Financial Times ranks WUSTL-Fudan University executive MBA seventh in world

The Washington University-Fudan University EMBA Program is ranked the seventh-best international executive MBA program in the world and, for the second consecutive year, as the best program in mainland China, according to 2007 rankings released last week by The Financial Times, one of the world’s leading business newspapers.

A joint educational venture between the Olin Business School and the School of Management at Fudan University in Shanghai, the program was among the first U.S.-Sino joint MBA programs in China when it was founded in 2002.

Designed to prepare Chinese managers for global executive positions, the program attracts about 75 percent of its students from the People’s Republic of China. The joint venture also provides valuable experience for students in Olin’s St. Louis-based EMBA program, many of whom were in Shanghai last week for 10 days of joint course work. Students from Shanghai will travel to St. Louis in December.

“Our mission worldwide is to create knowledge, inspire individuals and transform business,” said Mahendra Gupta, Ph.D., dean and the Geraldine J. and Robert L. Virgil Professor of Accounting and Management at Olin Business School. “To achieve our mission, we need to be consistently excellent so that we attract the best faculty and students and provide the best learning experience.”

Gupta and Lu Xiongwen, Ph.D., professor and dean of the School of Management at Fudan University, attribute the program’s continued success to both partners’ commitment to excellence.

“We have consistently striven toward excellence in the research and educational environment that we provide because it takes excellence in everything we do to be a world-leading business school,” Lu said.

The Financial Times’ rankings are based on surveys of alumni conducted three years after graduation, including questions on satisfaction in career progress, salary percentage increase and aims achieved.

The survey also measures other program attributes, such as diversity and the scholarly activities of faculty.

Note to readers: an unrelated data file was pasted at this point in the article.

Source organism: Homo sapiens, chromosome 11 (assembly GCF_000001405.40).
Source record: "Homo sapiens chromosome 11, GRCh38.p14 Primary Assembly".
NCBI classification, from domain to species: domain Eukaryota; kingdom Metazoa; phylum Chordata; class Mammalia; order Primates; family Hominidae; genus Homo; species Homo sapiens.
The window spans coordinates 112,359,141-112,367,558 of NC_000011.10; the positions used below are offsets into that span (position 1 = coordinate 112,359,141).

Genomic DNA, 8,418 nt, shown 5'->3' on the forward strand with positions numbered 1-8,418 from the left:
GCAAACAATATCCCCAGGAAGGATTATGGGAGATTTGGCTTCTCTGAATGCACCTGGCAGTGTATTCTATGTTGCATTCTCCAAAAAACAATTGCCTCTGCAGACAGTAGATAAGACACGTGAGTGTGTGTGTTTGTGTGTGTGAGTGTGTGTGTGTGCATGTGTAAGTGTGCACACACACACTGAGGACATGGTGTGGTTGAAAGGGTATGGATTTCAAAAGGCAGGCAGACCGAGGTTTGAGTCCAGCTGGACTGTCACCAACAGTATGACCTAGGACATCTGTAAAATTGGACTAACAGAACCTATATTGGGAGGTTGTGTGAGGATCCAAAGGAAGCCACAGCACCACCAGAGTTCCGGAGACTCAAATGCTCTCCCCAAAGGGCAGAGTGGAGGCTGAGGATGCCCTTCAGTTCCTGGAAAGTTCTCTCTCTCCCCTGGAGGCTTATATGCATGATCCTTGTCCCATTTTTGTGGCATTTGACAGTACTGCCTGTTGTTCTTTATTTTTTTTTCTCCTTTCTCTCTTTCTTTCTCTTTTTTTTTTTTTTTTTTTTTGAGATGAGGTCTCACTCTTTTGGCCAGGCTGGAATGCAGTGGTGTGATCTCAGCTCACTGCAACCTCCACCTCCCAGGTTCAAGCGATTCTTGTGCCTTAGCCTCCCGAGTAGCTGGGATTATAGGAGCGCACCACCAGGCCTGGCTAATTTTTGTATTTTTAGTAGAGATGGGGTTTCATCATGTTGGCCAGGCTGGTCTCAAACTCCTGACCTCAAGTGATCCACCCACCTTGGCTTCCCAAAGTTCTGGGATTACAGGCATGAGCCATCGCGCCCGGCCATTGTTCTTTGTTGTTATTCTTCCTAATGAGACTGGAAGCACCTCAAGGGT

The 2007 rankings included survey responses from the second cohort of graduates from the Washington University-Fudan University EMBA program — their success and the strength of the program’s faculty again placed the program among the top 10 programs in the world.

Notably, current salaries of program alumni ranked second in the world this year after adjusting for differences in purchasing power parity around the world.

James T. Little, Ph.D., the Donald Danforth Jr. Distinguished Professor of Business and the program’s academic director since its inception, attributes success to an emphasis on collaboration, noting that programs based on joint ventures once again claimed four of the top 10 slots in The Financial Times’ rankings.

“Both knowledge and expert faculty are now spread worldwide,” Little said. “I don’t see any way in which today’s top universities can remain vital, continuing to push the edge of thought leadership and knowledge creation, unless they partner with other premier universities.

“It’s clear to us that the major universities of tomorrow will be central nodes in networks of institutions located across the globe,” Little said.

Little said the program is playing a key role in preparing Chinese citizens for global management positions.

“These are the students who we think matter the most, both for China and the two schools,” Little said. “As China’s best companies grow into international companies, they are going to need internationally trained executives to lead them.

“Similarly, as China grows in importance in the portfolios of leading international companies, these companies will need local managers that can bring their rich understanding of China into the corporate strategy formulation process. Our program is really designed to prepare our students for these leading roles,” Little said.